Realistically the advent of these safety systems has led to a decline in driver co cent ration and ability. To a certain extent the systems compensate so overall fatalities may have gone down, some of that also due to physically safer cars. As a motorcycle rider I think auto braking is great, stops the dim bulbs from driving into you. But as a driver we already have such numb and delayed response cars, this system is just another removing the driver from focusing or for that matter from responsibility. Where at a dangerous intersection where driver concentration and ability is dropping percipetously while we rely on the systems. To fill in the gaps. Also by definition these systems wont work with a manual.

  • Garak Garak on Feb 19, 2019

    Automatic braking could be helpful in theory, but I hate these systems that take control away from you. ABS increases stopping distances a lot in the winter, Traction control leaves you stranded in deep snow or slush if you can't turn it off, and I once nearly crashed after hill assist locked the front wheels while I was reversing down an icy slope. Sure, they're helpful systems most of the time, but when they misbehave you feel like a killer robot's taken you prisoner. I'm afraid to think all the ways automatic braking would try to kill me.

  • Ernesto Perez There's a line in the movie Armageddon where Bruce Willis says " is this the best idea NASA came up with?". Don't quote me. I'm asking is this the best idea NY came up with? What's next? Charging pedestrians to walk in certain parts of the city? Every year the price for everything gets more expensive and most of the services we pay for gets worse. Obviously more money is not the solution. What we need are better ideas, strategies and inventions. You want to charge drivers in the city - then put tolls on the free bridges like the Brooklyn, Manhattan and Williamsburg bridges. There's always a better way or product. It's just the idiots on top think they know best.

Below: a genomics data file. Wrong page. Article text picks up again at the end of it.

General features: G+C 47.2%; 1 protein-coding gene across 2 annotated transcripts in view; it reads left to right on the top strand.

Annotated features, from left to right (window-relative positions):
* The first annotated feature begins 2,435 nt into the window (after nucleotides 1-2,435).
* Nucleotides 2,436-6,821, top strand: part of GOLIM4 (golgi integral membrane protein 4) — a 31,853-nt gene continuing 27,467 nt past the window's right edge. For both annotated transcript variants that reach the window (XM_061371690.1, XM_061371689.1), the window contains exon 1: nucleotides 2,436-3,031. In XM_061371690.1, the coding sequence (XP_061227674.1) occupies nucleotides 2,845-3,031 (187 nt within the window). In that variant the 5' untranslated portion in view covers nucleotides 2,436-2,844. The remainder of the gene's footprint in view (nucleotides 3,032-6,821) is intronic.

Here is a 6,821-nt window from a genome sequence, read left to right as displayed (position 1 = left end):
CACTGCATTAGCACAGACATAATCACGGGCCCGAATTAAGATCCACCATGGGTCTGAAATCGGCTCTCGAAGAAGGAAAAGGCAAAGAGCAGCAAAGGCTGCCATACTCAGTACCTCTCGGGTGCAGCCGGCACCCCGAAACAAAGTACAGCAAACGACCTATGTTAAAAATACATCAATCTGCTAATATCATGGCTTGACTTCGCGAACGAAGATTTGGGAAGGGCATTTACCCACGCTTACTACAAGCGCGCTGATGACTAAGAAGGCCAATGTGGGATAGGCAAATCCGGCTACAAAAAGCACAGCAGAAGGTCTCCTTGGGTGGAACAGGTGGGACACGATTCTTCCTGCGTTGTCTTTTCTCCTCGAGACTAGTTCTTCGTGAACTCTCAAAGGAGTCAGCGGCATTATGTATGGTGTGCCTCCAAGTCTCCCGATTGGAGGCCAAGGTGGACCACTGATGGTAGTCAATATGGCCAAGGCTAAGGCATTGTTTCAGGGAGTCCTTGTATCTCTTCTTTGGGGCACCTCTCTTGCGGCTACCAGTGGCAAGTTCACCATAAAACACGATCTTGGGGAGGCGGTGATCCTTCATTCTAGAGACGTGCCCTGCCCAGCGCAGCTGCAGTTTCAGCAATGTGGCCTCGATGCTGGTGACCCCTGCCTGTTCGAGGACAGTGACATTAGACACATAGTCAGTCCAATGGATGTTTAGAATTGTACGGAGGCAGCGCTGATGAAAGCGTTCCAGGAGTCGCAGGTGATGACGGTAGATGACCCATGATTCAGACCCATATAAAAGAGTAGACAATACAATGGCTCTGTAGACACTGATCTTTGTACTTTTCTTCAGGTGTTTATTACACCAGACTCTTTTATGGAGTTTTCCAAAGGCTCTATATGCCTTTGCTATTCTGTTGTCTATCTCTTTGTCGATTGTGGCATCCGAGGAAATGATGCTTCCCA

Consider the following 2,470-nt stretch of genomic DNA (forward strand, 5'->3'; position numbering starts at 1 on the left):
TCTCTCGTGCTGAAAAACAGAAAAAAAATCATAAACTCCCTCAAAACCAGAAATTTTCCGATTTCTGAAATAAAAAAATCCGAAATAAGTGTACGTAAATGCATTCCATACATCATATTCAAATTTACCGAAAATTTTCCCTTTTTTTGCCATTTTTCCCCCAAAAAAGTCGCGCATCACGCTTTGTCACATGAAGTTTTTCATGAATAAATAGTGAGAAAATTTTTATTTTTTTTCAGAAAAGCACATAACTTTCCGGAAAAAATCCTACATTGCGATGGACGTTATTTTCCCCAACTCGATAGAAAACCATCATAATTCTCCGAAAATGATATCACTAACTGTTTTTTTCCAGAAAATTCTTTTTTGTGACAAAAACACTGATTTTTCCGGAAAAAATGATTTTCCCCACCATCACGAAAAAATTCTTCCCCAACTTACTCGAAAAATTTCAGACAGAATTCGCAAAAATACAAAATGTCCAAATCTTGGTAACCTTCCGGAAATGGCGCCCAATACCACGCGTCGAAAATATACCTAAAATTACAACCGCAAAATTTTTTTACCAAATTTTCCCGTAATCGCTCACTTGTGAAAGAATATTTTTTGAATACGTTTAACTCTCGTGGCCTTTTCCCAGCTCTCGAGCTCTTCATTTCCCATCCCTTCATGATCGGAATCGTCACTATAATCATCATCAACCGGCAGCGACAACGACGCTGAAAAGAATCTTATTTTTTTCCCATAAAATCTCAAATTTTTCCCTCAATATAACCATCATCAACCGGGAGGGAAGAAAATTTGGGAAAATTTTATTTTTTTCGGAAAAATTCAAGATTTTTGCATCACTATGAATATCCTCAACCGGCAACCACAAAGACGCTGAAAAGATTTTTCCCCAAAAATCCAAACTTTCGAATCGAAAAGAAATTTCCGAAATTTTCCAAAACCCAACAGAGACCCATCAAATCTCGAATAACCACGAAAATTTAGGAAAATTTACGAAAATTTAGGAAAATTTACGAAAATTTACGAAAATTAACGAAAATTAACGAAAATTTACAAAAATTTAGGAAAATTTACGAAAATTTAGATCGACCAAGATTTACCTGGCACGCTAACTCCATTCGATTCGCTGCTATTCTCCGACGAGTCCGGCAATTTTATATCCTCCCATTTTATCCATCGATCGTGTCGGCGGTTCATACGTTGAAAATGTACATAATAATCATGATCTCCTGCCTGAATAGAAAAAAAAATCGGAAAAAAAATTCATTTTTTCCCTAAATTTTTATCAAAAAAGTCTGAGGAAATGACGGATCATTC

• Carsofchaos The bike lanes aren't even close to carrying "more than the car lanes replaced". You clearly don't drive in Midtown Manhattan on a daily like I do.
  • Carsofchaos The problem with congestion, dear friends, is not the cars per se. I drive into the city daily and the problem is this:Your average street in the area used to be 4 lanes. Now it is a bus lane, a bike lane (now you're down to two lanes), then you have delivery trucks double parking, along with the Uber and Lyft drivers also double parking. So your 4 lane avenue is now a 1.5 lane avenue. Do you now see the problem? Congestion pricing will fix none of these things....what it WILL do is fund persion plans.
  • FreedMike Many F150s I encounter are autonomously driven...and by that I mean they're driving themselves because the dips**ts at the wheel are paying attention to everything else but the road.
  • Tassos A "small car", TIM????????????This is the GLE. Have you even ever SEEN the huge thing at a dealer's??? NOT even the GLC,and Merc has TWO classes even SMALLER than the C (The A and the B, you guessed it? You must be a GENIUS!).THe E is a "MIDSIZED" crossover, NOT A SMALL ONE BY ANY STRETCH OF THE IMAGINATION, oh CLUELESS one.I AM SICK AND TIRED OF THE NONSENSE you post here every god damned day.And I BET you will never even CORRECT your NONSENSE, much less APOLOGIZE for your cluelessness and unprofessionalism.